Japanese workers pray for prosperity on their first day back to work in 2023

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Jan. 4 (UPI) — Many Japanese businesspeople returned to work for the first time in 2023 on Wednesday with some making the pilgrimage to Tokyo’s oldest shrines for their annual prayer for prosperity in the coming year.

Some attended the Kanda Myojin Shrine wearing business suits as they offered prayers. The shrine pays homage to the god of fortune and receives hordes of visitors this time every year. Shrine officials said the number of visitors this year appears to be back to pre-pandemic levels.

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In October, the Japanese yen weakened to its lowest point since August 1990 against the U.S. dollar to 150, sparking fear among lawmakers. As of Wednesday, the yen stood at 131.72 against the dollar.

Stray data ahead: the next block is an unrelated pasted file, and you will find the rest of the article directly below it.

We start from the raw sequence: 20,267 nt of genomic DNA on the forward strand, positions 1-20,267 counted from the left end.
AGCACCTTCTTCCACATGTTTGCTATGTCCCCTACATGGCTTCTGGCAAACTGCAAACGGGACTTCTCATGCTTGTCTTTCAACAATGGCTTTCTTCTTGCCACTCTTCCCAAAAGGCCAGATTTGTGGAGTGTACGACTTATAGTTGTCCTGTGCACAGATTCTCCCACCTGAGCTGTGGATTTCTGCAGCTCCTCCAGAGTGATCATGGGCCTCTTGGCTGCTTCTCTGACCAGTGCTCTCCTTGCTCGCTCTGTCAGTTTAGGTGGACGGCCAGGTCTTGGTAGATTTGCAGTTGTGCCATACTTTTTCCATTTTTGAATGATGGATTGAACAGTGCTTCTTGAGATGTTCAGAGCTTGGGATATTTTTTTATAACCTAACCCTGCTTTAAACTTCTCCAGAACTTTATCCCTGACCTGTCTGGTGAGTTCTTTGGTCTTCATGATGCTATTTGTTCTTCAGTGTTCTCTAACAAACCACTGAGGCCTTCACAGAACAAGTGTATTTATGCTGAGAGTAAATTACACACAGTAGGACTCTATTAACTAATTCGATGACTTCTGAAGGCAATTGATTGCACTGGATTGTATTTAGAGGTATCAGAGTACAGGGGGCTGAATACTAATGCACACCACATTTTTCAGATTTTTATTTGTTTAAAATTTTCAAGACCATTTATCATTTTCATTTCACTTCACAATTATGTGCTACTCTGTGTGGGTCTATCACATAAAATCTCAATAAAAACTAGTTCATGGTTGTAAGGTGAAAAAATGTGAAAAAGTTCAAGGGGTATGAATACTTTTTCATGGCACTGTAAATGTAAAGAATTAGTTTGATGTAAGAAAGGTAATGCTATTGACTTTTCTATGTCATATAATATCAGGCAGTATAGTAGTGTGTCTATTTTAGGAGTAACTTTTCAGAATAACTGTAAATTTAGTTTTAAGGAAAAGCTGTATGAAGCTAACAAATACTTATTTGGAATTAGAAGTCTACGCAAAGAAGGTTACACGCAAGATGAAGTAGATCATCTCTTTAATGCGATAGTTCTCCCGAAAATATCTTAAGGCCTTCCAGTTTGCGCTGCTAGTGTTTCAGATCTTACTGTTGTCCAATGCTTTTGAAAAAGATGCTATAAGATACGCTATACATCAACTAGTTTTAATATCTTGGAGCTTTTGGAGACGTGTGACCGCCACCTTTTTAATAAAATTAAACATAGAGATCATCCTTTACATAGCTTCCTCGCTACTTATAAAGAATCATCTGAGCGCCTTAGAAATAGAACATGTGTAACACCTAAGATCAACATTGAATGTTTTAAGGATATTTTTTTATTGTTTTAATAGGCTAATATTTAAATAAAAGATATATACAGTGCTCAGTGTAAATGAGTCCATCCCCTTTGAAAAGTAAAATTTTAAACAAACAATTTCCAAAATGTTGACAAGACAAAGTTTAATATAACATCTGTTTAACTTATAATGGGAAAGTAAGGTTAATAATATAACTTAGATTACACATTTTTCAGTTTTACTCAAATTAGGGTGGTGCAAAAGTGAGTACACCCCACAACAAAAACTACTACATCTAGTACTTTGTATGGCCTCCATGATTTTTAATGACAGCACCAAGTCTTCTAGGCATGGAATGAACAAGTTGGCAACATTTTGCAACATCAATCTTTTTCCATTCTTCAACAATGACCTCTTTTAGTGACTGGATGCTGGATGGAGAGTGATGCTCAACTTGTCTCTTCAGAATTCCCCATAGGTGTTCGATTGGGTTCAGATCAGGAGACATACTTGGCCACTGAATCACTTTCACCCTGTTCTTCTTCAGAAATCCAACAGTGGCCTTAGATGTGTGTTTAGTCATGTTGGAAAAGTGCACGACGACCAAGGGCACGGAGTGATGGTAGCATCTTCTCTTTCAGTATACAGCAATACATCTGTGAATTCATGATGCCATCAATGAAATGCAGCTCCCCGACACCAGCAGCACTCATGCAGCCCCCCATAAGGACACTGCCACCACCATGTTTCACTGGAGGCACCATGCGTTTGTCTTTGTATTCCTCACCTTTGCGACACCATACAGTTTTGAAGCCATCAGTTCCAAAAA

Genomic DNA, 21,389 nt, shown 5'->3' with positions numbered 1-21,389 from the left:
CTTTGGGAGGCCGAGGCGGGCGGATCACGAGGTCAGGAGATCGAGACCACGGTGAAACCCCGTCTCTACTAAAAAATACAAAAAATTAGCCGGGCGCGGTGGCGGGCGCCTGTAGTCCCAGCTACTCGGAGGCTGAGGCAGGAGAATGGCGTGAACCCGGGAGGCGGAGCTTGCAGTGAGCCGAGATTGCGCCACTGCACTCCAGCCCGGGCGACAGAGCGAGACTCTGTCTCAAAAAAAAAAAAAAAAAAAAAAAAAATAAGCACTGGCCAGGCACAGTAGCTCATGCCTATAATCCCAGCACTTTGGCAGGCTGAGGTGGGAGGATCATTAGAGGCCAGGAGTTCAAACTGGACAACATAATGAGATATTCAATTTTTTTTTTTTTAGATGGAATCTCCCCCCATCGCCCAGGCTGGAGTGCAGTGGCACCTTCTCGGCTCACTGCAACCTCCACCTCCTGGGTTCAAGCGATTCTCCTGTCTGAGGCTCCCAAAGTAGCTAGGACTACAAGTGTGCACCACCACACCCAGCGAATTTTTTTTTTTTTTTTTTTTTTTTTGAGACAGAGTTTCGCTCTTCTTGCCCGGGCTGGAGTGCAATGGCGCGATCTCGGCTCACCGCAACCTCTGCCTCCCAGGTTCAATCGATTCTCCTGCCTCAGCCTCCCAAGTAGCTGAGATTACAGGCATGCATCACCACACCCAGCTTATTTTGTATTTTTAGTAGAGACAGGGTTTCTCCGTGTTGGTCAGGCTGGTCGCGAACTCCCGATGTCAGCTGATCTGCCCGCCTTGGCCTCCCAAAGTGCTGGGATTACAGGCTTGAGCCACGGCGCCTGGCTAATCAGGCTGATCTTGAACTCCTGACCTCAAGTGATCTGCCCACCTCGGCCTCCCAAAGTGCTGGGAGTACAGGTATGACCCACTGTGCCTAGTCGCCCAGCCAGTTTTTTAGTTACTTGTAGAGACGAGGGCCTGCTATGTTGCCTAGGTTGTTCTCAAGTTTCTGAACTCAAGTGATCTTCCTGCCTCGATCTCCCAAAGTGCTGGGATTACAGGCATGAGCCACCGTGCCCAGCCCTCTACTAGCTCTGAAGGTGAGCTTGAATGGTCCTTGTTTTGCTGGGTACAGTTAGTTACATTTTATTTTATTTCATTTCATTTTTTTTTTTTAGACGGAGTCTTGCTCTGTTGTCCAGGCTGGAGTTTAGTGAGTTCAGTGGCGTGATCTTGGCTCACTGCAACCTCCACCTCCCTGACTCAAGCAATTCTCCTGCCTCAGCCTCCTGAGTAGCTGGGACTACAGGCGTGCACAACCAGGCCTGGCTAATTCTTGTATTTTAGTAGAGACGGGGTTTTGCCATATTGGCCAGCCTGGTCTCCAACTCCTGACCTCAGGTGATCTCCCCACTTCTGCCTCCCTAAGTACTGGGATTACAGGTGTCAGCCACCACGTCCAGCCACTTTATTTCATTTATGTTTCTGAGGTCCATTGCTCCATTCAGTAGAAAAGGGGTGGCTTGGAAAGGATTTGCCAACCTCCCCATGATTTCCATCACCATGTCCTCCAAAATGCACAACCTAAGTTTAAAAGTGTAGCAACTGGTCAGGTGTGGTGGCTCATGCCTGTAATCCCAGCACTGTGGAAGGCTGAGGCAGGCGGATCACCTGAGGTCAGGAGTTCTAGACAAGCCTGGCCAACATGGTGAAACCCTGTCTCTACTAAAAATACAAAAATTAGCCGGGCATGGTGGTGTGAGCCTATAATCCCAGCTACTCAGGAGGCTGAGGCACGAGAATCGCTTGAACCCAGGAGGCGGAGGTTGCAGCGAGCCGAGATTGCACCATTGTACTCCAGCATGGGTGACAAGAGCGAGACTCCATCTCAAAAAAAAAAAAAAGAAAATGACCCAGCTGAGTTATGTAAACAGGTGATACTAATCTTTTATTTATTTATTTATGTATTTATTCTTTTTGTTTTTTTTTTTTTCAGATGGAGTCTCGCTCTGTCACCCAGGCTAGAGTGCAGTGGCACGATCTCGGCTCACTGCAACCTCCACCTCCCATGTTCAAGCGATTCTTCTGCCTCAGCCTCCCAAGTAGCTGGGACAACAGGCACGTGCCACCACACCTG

At the time, the Bank of Japan started buying bonds on an emergency basis, offering $666.98 million in government bonds with maturities of 10-20 years and another tranche worth $670 million yen with maturities of 5-10 years.

COVID-19 continued to impact the Japanese economy, with daily cases rising to around 90,000 on Wednesday. Japan has announced entry restrictions for Chinese residents entering their country because of the dramatic rise of cases there.

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“Everyone is exhausted from working for about three years on coronavirus measures on top of our usual work,” said an official from the Japanese Ministry of Health, Labor and Welfare.

“I hope it will be a year where we can focus on medium- to long-term policies like health care, pensions and the declining birthrate.”

Japan will host the G7 Summit in Hiroshima in May with a focus on nuclear disarmament and high inflation as Russia continues its invasion of Ukraine.